It’s interesting that even on the back of the monitor, Lenovo has chosen to brand it a couple of times. The display is removable from the included stand and can be mounted on any stand or display mount that’s VESA compatible. The display can be raised or lowered easily with just a couple of fingers thanks to the hydraulic support. Raising the L200p can lift it from 14.4 inches to 18.8 inches tall. The screen can also pivot around the center, allowing a user to view webpages and documents in portrait mode for easier reading.
The base itself is fairly chunky despite the rounded front edge. The unusual shape serves as a counterweight to the hefty monitor above, and it’s underside finish helps to grip the surface on which it rests. While the stand itself is difficult to turn, the display isn’t, and can shift 45 degrees in either direction for better viewing. In addition, the display can tilt backwards up to thirty degrees, which is handy if you like to stand up and use the computer.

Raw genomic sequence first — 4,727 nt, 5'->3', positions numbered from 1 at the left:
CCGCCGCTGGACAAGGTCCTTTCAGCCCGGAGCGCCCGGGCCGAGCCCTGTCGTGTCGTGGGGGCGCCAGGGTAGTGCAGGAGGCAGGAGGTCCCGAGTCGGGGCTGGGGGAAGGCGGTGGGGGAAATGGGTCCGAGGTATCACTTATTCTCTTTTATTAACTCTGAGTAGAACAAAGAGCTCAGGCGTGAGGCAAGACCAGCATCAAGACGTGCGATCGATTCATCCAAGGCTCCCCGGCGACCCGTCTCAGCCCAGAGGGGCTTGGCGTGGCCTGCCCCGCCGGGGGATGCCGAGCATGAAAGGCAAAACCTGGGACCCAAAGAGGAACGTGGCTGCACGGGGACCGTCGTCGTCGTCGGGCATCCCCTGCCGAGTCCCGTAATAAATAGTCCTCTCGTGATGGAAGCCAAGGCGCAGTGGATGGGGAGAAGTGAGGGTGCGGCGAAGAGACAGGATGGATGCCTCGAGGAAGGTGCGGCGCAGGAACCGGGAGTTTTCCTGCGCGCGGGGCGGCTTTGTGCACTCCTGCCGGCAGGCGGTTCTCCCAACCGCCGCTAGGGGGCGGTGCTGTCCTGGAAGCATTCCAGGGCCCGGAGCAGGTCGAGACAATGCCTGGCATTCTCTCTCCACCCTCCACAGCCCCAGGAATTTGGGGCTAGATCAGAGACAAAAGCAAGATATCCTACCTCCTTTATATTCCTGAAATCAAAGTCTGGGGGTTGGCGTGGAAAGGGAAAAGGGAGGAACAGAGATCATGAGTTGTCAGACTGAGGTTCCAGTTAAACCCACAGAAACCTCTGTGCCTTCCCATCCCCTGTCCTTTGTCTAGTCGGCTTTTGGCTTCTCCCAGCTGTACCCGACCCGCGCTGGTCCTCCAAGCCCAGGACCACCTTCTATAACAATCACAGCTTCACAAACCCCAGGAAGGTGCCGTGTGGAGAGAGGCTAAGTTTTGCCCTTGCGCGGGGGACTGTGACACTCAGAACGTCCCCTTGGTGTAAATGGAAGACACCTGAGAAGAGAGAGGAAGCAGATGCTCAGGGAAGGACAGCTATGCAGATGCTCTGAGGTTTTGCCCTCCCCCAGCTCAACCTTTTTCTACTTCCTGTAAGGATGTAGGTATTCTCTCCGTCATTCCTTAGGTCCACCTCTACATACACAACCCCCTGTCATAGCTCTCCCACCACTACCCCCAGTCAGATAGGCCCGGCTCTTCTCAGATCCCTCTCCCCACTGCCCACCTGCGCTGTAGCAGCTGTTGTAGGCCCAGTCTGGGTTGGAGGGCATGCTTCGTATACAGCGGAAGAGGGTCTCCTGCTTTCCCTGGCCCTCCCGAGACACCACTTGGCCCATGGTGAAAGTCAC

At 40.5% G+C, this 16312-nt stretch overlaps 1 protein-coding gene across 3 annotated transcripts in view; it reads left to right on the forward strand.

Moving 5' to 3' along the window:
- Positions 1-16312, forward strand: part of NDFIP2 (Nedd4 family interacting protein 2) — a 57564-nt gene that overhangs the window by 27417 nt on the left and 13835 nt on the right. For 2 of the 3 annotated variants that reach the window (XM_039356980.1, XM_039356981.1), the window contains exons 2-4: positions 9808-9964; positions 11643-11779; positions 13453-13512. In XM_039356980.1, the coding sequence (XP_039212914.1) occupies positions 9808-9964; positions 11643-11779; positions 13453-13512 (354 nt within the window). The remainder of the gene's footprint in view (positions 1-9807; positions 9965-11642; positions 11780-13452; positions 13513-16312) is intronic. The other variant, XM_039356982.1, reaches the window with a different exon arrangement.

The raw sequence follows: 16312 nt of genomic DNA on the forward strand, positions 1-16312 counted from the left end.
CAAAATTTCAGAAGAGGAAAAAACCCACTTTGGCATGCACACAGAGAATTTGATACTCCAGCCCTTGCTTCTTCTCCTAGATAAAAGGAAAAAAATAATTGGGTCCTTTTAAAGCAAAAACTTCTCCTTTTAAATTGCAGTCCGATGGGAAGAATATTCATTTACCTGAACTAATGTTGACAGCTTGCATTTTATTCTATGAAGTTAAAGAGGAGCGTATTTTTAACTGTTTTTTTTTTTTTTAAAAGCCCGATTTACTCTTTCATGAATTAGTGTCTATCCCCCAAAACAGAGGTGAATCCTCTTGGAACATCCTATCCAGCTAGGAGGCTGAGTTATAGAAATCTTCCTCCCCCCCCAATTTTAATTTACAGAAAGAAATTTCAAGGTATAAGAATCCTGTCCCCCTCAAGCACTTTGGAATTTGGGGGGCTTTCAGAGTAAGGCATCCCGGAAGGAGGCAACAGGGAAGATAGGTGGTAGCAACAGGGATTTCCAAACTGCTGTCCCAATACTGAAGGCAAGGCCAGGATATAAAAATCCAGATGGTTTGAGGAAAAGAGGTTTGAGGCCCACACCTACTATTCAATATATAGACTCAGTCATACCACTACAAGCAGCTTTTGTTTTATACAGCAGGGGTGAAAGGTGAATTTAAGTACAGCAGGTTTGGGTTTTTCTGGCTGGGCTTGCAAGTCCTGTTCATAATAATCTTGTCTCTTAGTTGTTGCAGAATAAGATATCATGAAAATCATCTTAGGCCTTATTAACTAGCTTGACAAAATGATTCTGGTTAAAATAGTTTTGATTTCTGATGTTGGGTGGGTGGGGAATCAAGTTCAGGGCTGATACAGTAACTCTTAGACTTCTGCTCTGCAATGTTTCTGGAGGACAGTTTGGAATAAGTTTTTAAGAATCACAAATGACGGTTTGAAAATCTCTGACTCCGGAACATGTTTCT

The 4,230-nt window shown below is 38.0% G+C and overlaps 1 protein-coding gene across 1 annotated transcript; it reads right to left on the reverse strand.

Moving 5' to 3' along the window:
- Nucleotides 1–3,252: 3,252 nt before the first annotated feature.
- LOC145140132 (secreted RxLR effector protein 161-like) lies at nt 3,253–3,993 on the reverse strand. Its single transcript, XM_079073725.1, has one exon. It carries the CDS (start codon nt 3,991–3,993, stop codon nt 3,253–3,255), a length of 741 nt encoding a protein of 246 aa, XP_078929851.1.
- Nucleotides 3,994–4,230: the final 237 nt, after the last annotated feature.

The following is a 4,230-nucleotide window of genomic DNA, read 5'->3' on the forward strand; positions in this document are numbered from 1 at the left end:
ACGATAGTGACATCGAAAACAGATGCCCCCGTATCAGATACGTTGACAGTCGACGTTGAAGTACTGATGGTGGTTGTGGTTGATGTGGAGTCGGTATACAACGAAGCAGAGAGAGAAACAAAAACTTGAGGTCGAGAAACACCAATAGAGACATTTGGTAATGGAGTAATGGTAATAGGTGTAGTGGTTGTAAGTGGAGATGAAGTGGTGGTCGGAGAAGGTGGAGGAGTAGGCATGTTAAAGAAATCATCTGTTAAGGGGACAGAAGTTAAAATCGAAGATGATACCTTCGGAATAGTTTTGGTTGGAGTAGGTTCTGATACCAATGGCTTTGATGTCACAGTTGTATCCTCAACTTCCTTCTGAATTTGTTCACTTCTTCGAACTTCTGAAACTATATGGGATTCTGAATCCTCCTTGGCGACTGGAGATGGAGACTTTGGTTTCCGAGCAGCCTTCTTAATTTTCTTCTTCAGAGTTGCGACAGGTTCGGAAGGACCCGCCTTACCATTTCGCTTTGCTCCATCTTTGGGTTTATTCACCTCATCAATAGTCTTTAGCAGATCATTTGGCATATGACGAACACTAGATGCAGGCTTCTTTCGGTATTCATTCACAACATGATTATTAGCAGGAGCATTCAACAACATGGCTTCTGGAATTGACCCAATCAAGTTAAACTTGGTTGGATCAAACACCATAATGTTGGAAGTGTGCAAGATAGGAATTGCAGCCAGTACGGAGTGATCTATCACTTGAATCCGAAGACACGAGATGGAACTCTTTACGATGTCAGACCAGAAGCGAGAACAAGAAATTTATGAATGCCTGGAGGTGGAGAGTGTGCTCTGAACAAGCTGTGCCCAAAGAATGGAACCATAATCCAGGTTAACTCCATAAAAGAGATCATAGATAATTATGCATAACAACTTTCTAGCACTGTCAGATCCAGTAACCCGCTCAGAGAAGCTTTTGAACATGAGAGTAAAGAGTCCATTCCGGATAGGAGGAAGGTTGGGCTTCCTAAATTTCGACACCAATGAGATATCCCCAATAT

The L200p features both digital and analog ports, in the form of DVD-D and VGA connections. Looking from the back of the display, the video inputs are located to the right, while the power in, taking a standard PC power cable, sits on the left.
One of my favorite aspects of the monitor, and something that I wish more displays would have, is a built-in cable management system on the back of the display. Made of just a few simple loops of plastic, the hooks keep the video and power cords from splaying out everywhere behind the monitor.